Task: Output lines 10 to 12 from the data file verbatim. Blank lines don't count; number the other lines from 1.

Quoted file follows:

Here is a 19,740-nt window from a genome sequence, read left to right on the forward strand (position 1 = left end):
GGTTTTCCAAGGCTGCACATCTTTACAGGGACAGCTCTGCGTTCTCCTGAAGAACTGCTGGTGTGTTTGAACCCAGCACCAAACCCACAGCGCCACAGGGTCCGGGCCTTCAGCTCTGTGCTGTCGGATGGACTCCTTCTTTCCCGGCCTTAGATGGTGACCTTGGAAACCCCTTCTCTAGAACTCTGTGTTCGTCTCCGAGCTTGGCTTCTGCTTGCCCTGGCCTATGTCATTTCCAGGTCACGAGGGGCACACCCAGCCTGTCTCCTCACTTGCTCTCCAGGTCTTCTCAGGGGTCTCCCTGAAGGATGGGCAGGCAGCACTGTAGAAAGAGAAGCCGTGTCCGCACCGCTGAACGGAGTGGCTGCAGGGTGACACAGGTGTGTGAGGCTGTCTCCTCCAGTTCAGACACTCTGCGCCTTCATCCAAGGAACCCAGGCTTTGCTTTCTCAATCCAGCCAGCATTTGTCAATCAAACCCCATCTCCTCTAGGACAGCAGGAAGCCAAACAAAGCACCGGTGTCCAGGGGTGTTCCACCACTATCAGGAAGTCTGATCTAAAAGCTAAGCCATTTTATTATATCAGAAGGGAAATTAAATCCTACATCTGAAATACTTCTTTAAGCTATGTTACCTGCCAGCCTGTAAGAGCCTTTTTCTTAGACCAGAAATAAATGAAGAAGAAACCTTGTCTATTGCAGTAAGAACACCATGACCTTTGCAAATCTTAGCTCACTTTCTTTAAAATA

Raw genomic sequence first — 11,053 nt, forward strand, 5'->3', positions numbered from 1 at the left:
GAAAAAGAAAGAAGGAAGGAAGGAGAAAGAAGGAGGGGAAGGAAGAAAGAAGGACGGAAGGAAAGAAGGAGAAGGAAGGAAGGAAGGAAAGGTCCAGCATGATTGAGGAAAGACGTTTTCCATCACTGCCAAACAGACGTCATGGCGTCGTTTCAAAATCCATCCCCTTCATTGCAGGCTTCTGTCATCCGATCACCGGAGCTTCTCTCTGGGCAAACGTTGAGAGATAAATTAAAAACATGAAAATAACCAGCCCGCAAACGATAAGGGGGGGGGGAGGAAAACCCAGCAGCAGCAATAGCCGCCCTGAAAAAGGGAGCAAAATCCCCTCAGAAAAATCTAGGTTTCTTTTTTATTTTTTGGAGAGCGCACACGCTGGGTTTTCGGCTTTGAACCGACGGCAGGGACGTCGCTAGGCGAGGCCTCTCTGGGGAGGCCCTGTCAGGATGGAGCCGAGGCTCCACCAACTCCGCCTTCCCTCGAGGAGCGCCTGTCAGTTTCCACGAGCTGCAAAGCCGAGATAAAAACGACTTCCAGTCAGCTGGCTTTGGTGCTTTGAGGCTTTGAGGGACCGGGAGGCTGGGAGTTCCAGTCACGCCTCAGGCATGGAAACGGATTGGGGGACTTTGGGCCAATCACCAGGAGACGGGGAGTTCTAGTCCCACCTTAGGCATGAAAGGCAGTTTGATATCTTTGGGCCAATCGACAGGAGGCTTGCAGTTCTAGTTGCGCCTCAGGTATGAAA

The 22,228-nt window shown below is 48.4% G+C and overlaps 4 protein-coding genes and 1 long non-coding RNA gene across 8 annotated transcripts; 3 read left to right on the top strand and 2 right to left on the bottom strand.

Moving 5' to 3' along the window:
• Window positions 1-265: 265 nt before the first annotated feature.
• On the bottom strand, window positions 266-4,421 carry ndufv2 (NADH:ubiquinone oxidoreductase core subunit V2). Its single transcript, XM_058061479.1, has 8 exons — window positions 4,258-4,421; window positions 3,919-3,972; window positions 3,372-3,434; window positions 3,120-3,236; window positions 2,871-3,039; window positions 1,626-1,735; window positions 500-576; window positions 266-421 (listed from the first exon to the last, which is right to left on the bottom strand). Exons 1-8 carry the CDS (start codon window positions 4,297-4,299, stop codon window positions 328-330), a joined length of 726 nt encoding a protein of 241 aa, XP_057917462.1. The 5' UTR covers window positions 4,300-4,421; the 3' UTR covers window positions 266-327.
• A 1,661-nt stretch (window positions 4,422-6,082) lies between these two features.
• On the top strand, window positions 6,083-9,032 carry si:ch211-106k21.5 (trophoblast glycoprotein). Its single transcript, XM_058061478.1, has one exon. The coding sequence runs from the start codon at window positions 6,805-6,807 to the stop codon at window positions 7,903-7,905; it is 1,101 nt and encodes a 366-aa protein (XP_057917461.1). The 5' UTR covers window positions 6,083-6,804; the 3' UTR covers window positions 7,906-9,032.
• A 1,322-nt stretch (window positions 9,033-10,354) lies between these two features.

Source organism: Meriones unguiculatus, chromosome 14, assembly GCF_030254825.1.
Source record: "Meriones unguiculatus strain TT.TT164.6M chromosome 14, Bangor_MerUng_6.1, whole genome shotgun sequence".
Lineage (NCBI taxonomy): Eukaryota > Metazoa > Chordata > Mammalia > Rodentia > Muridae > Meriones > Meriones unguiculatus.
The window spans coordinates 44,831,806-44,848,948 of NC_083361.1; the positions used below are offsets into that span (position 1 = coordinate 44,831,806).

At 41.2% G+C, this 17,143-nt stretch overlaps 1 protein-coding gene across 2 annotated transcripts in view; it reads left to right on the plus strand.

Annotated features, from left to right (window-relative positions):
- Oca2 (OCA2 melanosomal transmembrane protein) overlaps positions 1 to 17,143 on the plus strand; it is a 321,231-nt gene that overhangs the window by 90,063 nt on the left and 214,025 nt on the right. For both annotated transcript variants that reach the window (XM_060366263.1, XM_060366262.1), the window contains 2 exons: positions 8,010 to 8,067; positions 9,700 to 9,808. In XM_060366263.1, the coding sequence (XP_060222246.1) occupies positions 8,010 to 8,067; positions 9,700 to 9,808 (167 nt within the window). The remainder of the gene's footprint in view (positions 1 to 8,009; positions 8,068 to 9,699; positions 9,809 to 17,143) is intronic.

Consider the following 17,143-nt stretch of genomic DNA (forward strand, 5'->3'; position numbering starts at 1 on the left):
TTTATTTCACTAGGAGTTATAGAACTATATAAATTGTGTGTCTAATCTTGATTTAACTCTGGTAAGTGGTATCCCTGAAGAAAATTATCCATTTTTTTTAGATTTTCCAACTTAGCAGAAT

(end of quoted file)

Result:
• On the top strand, window positions 6,083-9,032 carry si:ch211-106k21.5 (trophoblast glycoprotein). Its single transcript, XM_058061478.1, has one exon. The coding sequence runs from the start codon at window positions 6,805-6,807 to the stop codon at window positions 7,903-7,905; it is 1,101 nt and encodes a 366-aa protein (XP_057917461.1). The 5' UTR covers window positions 6,083-6,804; the 3' UTR covers window positions 7,906-9,032.
• A 1,322-nt stretch (window positions 9,033-10,354) lies between these two features.

Source organism: Meriones unguiculatus, chromosome 14, assembly GCF_030254825.1.